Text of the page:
Source of mysterious Tjipetir blocks washing up on European shores finally determined

Michael Walsh
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Tom Quinn Williams

A mysterious block washed up on the shore in North Cornwall, U.K.

For decades, strange blocks inscribed with the word “Tjipetir” have been washing up on the shores of northern Europe without explanation. Now an Englishwoman says the maritime mystery may have been solved.

Tracey Williams, of Cornwall, in the United Kingdom, first stumbled upon one of the large blocks while walking her dog and looking for driftwood on a beach near her home in the summer of 2012.

“I couldn’t quite make out what it was made of. I was intrigued by the name carved into it. I took it home and I Googled the word, but at the time, there was very little information on it,” Williams said in an interview with Yahoo News.

At the time, all she could find online was that Tjipetir was the name of a place in Indonesia.

“I put it in my backyard and forgot about it until a few weeks later, when I found an identical one on another beach,” she said.

Williams heard that these rubber-like blocks had been washing up in France, Holland and Germany  so she launched a Facebook page to bring together disparate people trying to figure out their origin.

The story attracted the attention of oceanographers, divers, historians, journalists and filmmakers.

Many people speculated that the blocks might have come from the doomed Titanic, which sank in 1912, because gutta-percha tablets had been listed on the ocean liner’s manifest.

And the rubbery tablets are most likely to be made of this material, which is formed from the sap of gutta-percha trees found in the region.

But in the summer of 2013, a year after Williams found her first block, she learned about a different possibility.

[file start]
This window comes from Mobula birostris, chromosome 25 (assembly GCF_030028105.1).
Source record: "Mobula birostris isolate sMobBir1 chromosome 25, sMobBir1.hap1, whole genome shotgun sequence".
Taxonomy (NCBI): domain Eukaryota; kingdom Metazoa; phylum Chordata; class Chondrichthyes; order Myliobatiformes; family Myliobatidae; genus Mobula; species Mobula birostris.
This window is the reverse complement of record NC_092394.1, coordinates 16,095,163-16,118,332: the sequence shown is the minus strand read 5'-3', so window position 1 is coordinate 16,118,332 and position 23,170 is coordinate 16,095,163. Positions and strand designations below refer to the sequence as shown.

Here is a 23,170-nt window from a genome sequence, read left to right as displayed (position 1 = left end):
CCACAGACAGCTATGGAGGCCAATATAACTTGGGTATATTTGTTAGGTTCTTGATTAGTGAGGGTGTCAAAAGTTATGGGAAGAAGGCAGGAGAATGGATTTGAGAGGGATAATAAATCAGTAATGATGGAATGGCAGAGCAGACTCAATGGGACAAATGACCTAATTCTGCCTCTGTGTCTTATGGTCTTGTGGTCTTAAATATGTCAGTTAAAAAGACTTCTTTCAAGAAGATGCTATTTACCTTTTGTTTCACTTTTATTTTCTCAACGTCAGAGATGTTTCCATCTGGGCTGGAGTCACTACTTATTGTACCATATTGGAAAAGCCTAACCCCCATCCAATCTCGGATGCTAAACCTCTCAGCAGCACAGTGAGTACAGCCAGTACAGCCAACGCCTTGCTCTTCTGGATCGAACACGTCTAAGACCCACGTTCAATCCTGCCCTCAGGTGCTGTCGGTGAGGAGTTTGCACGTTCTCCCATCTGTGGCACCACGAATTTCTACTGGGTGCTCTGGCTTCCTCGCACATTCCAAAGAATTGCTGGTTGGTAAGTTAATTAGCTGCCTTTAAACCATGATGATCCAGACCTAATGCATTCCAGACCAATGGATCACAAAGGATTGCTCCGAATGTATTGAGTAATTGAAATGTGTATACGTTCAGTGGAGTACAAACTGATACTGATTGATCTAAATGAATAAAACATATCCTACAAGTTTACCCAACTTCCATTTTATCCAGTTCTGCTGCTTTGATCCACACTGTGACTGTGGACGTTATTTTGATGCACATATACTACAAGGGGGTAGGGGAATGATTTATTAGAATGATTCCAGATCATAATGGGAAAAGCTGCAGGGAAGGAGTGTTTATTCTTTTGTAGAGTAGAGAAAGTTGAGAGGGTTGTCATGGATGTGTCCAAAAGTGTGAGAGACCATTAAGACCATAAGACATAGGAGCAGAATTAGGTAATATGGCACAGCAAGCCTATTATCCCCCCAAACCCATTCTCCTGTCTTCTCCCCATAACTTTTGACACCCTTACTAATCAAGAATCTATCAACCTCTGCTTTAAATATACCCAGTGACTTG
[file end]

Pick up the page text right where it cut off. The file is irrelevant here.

Two people reached out to her, independent of one another, saying the blocks came from a wreck 150 miles west of the Isles of Scilly, off England’s Cornish peninsula.

“They both suggested the cargo was coming from this Japanese passenger ship called the Miyazaki Maru,” she said. “It was carrying passengers from Japan, heading to London.”

The wrecksite.eu database says a German submarine torpedoed that vessel in May 1917.

The sources knew that the Miyazaki Maru had been carrying the blocks from a rubber plantation in West Java, Indonesia, called Tjipetir.

Williams's sources wish to remain anonymous, but they are not alone in their conviction.

Alison Kentuck, the Receiver of Wreck, who oversees the U.K.’s wreck and salvage laws, agrees that the blocks came from the Miyazaki Maru, BBC News reported.

"Our findings with these particular items pointed towards that particular wreck,” she told the news site. “So although we have not confirmed it, the Miyazaki Maru is our favored possibility as the source of the washed-up blocks."

Still, Williams is not so sure this is the end of the puzzle.

“I think, for me, the story is only just beginning,” she said. “I think there’s always a possibility they are coming from more than one ship.”

The blocks washing up now are likely to be from the ill-fated Miyazaki Maru, but batches discovered decades ago could still be from other ships, she said.

Now Williams wants to learn more about the Miyazaki Maru.

“I’m intrigued by the fate of the ship and what happened to the people onboard. This is just the starting point.”